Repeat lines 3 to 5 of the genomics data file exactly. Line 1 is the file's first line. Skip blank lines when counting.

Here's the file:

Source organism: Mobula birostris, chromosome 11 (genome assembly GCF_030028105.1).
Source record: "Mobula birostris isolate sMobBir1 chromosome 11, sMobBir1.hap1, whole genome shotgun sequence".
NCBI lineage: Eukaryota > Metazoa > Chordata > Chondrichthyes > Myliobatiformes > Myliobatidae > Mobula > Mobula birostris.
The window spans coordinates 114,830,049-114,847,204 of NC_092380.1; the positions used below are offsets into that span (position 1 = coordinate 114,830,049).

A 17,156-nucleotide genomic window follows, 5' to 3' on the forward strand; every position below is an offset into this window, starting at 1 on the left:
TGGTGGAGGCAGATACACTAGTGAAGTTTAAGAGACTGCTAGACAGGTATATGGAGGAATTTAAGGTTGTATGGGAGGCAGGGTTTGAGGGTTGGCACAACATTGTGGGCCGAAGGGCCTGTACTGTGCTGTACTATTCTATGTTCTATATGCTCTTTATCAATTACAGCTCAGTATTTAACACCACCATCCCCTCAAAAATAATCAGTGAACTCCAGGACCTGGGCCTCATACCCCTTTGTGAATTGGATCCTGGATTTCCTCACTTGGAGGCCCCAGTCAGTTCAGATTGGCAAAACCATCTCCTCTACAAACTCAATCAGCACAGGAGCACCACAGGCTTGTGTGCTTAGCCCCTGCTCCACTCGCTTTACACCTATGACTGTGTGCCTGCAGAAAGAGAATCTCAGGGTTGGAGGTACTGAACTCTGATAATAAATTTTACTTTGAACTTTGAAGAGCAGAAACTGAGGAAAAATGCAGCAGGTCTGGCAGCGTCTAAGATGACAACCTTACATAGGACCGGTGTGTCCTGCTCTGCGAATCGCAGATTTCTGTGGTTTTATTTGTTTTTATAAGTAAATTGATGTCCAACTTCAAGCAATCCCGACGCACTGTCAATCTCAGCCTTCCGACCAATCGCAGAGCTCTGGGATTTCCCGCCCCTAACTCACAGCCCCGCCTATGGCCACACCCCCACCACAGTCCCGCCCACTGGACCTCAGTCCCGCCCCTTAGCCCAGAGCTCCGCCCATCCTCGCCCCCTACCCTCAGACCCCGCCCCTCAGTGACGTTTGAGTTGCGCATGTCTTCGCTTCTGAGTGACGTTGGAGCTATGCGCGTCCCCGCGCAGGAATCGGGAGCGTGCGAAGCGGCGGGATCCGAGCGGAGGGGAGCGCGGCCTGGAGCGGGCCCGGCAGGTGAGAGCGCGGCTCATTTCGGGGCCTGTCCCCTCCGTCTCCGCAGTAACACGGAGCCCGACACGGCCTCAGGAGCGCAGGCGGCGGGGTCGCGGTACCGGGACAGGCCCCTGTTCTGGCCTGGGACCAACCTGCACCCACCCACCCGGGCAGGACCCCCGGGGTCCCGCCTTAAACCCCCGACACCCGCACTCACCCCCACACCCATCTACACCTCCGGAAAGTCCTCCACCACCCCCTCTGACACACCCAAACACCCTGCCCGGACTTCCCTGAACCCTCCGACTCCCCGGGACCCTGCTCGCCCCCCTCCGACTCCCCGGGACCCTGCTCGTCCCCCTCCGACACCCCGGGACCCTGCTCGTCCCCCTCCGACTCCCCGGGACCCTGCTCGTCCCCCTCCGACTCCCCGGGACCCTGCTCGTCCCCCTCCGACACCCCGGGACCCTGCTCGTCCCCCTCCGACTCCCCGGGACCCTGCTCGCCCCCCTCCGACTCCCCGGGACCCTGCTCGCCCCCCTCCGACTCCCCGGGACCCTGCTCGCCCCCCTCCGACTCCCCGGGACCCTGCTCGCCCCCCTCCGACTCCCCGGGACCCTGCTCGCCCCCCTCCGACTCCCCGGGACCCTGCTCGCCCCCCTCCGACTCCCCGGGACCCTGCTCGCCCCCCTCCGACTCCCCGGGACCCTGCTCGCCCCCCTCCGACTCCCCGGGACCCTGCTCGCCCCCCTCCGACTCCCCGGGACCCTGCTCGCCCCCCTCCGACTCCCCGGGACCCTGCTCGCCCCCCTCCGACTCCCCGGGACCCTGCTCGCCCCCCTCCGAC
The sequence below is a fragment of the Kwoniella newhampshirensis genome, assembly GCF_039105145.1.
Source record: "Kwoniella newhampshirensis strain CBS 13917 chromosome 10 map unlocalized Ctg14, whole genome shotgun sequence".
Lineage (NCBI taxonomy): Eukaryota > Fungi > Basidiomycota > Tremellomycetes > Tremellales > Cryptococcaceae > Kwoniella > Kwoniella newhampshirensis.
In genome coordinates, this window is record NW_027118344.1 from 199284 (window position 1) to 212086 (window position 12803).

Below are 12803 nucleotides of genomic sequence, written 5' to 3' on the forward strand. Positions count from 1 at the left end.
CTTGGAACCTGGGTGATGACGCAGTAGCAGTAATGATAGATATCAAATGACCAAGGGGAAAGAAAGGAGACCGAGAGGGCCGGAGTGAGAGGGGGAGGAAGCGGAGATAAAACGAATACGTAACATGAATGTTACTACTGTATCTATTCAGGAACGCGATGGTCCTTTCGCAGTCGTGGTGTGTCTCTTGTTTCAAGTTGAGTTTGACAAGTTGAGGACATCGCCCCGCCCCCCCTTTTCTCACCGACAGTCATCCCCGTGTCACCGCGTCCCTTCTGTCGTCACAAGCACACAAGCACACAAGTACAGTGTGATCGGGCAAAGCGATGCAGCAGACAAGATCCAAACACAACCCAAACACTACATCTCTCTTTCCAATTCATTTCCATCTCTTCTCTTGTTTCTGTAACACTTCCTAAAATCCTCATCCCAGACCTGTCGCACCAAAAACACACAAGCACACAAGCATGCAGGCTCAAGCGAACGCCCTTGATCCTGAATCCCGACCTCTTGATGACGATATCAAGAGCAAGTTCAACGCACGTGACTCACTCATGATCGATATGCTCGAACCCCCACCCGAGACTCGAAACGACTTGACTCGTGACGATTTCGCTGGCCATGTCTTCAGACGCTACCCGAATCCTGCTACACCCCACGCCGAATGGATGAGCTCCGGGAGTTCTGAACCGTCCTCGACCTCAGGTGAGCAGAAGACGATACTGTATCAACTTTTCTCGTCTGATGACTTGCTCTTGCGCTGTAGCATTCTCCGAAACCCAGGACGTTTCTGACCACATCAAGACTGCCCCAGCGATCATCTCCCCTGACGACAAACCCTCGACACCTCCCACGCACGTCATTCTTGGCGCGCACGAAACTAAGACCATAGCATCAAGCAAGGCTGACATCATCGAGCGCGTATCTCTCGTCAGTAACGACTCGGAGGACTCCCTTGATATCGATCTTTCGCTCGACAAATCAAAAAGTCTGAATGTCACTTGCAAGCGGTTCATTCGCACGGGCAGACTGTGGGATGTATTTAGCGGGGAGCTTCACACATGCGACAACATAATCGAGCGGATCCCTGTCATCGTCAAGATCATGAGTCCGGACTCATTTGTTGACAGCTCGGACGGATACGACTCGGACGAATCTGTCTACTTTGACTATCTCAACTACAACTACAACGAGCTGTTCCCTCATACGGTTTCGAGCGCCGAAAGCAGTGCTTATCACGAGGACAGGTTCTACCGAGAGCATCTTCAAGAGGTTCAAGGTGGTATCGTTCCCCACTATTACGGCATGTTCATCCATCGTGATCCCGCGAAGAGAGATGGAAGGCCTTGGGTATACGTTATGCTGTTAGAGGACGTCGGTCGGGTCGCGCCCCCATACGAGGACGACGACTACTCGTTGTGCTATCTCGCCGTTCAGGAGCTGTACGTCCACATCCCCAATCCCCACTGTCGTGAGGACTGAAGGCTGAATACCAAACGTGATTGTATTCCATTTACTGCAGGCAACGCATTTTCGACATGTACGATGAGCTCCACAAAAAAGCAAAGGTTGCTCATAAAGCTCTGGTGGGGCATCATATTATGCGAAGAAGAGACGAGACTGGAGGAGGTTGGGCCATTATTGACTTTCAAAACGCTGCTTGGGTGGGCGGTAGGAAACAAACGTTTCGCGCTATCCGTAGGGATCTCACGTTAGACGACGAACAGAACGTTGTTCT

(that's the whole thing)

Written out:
NCBI lineage: Eukaryota > Metazoa > Chordata > Chondrichthyes > Myliobatiformes > Myliobatidae > Mobula > Mobula birostris.
The window spans coordinates 114,830,049-114,847,204 of NC_092380.1; the positions used below are offsets into that span (position 1 = coordinate 114,830,049).

A 17,156-nucleotide genomic window follows, 5' to 3' on the forward strand; every position below is an offset into this window, starting at 1 on the left: